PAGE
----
I reject the label "environmentalist" because what it really means to the left is sticking your nose in other people's business. Ronald Reagan was right. When people get wealthy, they become concerned with their personal environment. The solution to purported environmental problems is increased wealth. The anti-business, anti-development hysteria of the environmentalists... well, you can have it.

We don't need food movements. In fact, we don't need movements, except for bowel movements. The best thing that all of our activists can do is to go home and shut up. They're just bored. Most of them could use a job that takes up more of their energy.

And, Michael, I apologize for saying this, but the self-interest of your business obscures everything. As a writer, you like controversy because controversy sells stuff. That doesn't necessarily mean that the fluffed up controversy is of any consequence. Those activists became activists because they love seeing their pictures in the newspaper.

Posted by: Shouting Thomas on August 1, 2008 6:11 AM

I feel about the Slow Food movement like I do about the Wagner Society. While I am an enthusiastic consumer of the products they promote like Jamon iberico, rare fruit species and Lohengrin, there’s just something about the leaders and members that keep me from saying “sign me up.”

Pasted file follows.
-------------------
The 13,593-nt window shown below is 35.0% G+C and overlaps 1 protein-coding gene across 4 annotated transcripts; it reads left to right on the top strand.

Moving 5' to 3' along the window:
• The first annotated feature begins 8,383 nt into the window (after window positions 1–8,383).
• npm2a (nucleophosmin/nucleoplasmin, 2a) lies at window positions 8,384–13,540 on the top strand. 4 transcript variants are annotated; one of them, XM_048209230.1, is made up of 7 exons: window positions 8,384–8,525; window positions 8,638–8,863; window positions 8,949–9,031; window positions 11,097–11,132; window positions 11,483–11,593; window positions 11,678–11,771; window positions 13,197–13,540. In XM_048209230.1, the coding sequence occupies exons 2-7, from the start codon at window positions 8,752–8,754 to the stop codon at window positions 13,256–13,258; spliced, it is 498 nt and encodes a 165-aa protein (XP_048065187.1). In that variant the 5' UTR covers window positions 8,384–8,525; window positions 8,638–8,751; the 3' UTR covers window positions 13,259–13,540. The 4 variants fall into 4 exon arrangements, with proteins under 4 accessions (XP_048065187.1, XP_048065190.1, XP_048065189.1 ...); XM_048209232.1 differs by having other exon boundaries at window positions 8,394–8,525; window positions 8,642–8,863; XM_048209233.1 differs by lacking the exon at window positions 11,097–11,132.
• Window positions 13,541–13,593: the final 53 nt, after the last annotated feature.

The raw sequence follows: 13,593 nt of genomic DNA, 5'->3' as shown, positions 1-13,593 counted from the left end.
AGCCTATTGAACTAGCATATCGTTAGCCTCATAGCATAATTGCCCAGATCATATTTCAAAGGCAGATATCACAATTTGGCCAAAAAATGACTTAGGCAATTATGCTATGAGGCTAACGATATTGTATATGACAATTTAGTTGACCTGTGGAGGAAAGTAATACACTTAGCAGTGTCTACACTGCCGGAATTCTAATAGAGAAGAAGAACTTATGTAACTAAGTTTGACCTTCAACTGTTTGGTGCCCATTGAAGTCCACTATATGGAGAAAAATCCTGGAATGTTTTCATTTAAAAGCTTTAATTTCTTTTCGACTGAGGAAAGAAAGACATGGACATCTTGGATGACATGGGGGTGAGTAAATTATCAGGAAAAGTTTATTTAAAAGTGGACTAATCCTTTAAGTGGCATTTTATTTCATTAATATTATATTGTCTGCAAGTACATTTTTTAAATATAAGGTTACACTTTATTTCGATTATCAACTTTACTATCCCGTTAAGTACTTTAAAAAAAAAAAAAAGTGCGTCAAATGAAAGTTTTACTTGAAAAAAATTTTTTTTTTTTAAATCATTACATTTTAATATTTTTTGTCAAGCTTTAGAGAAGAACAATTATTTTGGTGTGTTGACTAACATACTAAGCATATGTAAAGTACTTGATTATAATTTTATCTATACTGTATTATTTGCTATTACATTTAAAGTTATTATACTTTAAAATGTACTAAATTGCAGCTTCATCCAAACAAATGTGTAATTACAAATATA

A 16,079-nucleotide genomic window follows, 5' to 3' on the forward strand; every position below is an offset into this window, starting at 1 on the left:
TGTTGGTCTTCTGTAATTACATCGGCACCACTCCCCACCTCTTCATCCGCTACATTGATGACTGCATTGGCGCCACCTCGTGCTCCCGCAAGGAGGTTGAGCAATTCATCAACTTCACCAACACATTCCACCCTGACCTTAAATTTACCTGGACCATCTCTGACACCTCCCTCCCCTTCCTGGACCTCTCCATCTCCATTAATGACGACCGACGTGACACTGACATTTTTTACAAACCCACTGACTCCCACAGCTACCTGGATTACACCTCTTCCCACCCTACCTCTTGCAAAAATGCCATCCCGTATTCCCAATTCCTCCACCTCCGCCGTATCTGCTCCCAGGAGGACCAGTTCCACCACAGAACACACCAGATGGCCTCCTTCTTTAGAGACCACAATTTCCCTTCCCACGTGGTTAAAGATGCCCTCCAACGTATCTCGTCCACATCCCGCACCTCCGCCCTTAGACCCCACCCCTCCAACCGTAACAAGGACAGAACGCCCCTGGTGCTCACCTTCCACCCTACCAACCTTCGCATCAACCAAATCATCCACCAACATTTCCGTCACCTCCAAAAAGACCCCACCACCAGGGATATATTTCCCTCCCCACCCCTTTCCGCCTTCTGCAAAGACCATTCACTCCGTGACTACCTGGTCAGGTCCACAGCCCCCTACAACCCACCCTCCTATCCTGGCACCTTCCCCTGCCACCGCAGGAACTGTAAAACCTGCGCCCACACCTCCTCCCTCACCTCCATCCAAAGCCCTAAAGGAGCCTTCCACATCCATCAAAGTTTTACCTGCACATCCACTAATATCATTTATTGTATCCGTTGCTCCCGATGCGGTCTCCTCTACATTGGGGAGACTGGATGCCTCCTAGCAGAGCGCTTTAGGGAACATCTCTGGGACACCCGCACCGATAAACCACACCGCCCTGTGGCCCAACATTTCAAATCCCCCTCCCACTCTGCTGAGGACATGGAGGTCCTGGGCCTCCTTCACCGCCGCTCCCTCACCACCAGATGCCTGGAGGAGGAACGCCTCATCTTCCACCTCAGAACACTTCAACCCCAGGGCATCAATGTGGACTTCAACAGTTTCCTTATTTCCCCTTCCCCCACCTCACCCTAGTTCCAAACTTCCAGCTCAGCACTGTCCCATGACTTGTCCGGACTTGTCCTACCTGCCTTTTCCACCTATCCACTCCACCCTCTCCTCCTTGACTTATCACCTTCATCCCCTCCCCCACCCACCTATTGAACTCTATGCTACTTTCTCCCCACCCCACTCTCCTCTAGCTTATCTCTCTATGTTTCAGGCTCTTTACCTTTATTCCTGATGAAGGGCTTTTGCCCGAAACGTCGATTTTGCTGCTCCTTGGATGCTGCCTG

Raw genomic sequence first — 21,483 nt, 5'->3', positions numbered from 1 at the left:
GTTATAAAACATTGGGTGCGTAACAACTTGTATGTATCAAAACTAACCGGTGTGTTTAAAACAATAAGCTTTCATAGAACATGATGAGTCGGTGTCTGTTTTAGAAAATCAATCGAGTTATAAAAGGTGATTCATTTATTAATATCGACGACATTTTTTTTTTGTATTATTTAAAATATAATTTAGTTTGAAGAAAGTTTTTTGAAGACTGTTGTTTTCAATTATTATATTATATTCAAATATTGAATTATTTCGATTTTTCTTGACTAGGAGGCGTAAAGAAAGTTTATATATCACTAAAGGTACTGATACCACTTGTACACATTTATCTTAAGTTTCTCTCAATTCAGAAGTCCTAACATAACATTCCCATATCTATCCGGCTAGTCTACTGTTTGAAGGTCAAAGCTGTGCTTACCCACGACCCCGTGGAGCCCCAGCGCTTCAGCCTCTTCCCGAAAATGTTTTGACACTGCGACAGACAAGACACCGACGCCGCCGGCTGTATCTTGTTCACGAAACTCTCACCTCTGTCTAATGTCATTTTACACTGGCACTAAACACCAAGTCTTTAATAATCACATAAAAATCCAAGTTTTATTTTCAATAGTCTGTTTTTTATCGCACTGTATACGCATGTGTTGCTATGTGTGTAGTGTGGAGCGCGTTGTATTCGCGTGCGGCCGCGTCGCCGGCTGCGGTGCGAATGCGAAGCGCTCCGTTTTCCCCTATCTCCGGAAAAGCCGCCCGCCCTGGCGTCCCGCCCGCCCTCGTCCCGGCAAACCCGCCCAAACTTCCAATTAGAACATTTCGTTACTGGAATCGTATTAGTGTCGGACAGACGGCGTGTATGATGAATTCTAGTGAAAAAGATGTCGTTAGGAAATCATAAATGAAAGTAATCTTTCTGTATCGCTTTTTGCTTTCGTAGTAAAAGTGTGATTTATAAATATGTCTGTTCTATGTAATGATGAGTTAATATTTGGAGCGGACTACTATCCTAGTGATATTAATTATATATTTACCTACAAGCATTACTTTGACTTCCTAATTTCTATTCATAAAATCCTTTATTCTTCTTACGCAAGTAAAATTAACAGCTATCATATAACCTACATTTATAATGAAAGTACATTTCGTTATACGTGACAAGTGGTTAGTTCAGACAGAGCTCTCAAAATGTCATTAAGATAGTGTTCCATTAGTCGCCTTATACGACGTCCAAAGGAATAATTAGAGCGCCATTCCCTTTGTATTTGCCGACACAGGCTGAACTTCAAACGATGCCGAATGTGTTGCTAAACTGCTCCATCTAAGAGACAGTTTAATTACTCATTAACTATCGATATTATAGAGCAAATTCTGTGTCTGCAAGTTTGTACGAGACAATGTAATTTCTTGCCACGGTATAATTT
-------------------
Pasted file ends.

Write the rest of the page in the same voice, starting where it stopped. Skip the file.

I would prefer a culinary movement that simply denigrated bad ideas like vegetarianism, hummus as the main food in a party, Rachel Rayism and adult women obsessed with cupcakes.

This movement would push for, among many other things, raw milk cheese and milk, wild game being available in food stores and restaurants during fall to early spring, real tapenade made with anchovies, a pro choice tobacco law for taverns and restaurants, the demystification of pie crusts, and shrimps sold with the heads on.

If members bring up Michael Pollan or Eric Schlosser they will be immediately asked to buy the ingredients for and cook a medium rare steak with béarnaise or mirabeau sauce, or mashed potatos or spaghetti carbonara, and if either three are up to snuff they can stay in the club. If not, buh-bye.

Posted by: CL on August 1, 2008 10:55 AM

When I lived in SoCal in the 80's, I had friends who were part of the original hippie movement of the 60's. Their belief was that people should be left alone to do their own thing. It was also the era of Stewart Brand's "Access to Tools" and Whole Earth Quarterly. The more forward thinking hippies of the 60's founded the L-5 Society in the mid 70's.

The hippies were a reaction to the conformity of the 50's and the perceived pushiness of corporate America of the 60's.

The hippies of the 60's seem to have morphed into their opponents. I'm not sure what poetic justice I should read in this.

I agree that hormone and antibiotic free meat tastes MUCH better.

Posted by: kurt9 on August 10, 2008 1:00 PM